“To make a long story short, I’m getting ready to turn 32,” Yankey said. “I’ve been battling a lot of anger and demons from my past. It’s made me go down a lot of wrong paths in life and make some pretty bad decisions.”
“I forgave, and then I opened up my heart, looked at all of it and realized that everything that happened to me, it didn’t kill me,” Yankey said. “Yeah, it hurt and there was a lot of things I had to deal with, but essentially it made me into who I am and the leader that my guys respect … you know, the guy that people like.”
“I understand it and it’s what I want to do,” Yankey said. “I’m washing away the old me and all the bad things … to start the new me. To me, it seems like what I need to do for the final step of making the transformation of who I used to be and all the bad things, and the hatred and anger, stepping into the new me that is going to enjoy things more and make my relationship with Shannon [Yankey] work.”
“I grew up in a Christian home. In eastern Kentucky, you get raised pretty much in church,” Sewell said. “I became a teenager, kind of grew away from it, joined the Service and got real far away from it. Here lately, I don’t know. I’m sure the deployment has something to do with it,” he added.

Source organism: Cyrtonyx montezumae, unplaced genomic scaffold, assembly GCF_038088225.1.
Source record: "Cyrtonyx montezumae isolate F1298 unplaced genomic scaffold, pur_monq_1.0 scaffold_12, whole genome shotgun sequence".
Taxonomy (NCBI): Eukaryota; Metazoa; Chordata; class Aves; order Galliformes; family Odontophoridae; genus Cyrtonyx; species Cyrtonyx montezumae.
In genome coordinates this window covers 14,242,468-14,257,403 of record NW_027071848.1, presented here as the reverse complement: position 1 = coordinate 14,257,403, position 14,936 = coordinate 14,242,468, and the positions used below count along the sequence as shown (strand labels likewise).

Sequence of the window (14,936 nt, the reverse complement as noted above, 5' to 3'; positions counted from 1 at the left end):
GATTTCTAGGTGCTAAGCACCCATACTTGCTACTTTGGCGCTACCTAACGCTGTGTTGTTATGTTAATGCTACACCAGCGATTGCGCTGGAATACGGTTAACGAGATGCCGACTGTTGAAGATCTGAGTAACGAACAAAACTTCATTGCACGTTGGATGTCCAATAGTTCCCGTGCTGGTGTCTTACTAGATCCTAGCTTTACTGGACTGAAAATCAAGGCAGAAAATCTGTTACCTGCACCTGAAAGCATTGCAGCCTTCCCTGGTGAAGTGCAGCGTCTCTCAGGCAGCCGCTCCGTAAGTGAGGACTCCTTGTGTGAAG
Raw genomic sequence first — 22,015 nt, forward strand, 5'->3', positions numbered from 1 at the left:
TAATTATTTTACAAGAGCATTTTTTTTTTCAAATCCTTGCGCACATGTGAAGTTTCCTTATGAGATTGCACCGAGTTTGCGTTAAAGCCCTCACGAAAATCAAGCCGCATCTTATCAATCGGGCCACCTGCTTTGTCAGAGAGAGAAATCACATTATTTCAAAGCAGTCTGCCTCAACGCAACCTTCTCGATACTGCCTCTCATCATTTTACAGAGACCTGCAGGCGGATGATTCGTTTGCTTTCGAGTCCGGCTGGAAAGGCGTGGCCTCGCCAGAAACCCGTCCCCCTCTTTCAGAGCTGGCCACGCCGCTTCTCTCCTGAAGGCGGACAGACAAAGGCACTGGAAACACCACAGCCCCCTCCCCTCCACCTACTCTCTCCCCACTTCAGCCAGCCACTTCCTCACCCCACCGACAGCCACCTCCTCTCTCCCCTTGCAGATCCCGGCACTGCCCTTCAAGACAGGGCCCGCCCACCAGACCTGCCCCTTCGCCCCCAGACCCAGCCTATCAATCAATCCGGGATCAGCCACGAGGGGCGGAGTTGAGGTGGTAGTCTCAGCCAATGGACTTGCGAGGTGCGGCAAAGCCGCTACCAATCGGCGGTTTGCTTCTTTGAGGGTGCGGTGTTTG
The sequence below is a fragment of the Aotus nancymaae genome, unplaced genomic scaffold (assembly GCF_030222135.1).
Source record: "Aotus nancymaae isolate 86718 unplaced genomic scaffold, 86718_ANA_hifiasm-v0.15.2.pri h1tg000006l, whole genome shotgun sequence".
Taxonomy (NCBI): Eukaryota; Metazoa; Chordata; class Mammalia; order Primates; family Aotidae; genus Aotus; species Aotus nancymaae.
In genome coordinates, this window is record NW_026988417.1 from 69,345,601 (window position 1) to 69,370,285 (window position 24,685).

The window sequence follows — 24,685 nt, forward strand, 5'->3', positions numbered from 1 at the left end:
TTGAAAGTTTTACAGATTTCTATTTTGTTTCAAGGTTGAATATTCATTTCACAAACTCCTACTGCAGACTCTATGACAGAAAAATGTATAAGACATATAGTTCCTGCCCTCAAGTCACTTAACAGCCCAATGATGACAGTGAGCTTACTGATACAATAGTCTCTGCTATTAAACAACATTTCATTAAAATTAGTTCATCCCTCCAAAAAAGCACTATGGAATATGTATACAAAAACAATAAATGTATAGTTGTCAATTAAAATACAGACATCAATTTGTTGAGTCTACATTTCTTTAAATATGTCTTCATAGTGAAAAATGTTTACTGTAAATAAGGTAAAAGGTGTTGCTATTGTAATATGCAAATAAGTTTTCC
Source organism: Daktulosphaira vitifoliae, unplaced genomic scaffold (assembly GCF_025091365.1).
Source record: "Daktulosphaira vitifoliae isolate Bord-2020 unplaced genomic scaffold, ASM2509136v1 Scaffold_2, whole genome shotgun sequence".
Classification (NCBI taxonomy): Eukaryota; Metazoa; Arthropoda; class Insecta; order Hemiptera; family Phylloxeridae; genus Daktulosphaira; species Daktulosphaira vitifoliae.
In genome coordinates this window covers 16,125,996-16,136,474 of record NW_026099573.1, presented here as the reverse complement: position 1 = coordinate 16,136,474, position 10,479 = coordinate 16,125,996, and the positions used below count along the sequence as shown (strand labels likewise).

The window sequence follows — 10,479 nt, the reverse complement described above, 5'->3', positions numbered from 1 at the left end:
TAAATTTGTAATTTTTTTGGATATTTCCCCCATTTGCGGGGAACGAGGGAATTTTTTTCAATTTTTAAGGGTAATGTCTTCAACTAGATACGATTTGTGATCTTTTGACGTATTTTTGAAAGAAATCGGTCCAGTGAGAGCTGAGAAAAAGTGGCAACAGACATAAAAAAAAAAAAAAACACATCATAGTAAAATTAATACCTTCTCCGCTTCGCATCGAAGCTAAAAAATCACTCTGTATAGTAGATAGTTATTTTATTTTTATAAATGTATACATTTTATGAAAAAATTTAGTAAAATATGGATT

“I was just kind of trying to contemplate … not to sound too cliché with like ‘what’s the meaning of life’ and stuff, but I just came to a point where I felt I needed some help,” Sewell explained.
“My wife, she did it [got baptized] less than a month ago at home … and it kind of started turning things around for her. I talked to a few of the people here, and they recommended that I look into doing it,” he said.
“It’s something that I’ve chosen to do, totally, but I basically needed guidance from somebody,” Sewell added. “You know, your buddies tell you this and that, but when it all comes down to it, nobody was really giving me anything that was helping me.”
Each soldier briefly explained what their baptism meant personally.
“Honestly, I forgave, let go, and it felt like just the world was lifted off my shoulders,” Yankey explained. “Col. Barrier’s been asking me for a little while to do it, and I’ve kind of been hesitant, cause I didn’t really understand it till recently.”